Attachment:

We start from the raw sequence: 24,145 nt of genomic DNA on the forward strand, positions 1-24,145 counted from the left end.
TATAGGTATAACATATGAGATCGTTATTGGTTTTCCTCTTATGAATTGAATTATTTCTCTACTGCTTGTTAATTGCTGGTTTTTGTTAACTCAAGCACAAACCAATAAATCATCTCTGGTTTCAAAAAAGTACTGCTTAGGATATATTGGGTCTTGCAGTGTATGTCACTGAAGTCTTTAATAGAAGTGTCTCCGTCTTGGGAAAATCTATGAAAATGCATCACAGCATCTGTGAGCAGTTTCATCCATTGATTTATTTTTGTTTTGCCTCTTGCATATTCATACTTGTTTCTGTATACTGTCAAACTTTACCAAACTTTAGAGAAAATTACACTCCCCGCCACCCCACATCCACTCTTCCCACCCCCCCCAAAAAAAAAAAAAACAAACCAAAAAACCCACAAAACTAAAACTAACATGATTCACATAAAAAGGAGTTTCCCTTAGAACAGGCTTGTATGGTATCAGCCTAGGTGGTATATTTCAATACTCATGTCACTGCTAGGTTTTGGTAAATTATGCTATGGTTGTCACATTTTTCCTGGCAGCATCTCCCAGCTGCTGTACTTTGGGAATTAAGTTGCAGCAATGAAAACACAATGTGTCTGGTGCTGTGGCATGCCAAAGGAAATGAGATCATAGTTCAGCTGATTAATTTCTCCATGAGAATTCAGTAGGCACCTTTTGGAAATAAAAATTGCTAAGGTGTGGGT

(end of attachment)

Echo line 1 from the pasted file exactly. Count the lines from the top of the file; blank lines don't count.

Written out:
We start from the raw sequence: 24,145 nt of genomic DNA on the forward strand, positions 1-24,145 counted from the left end.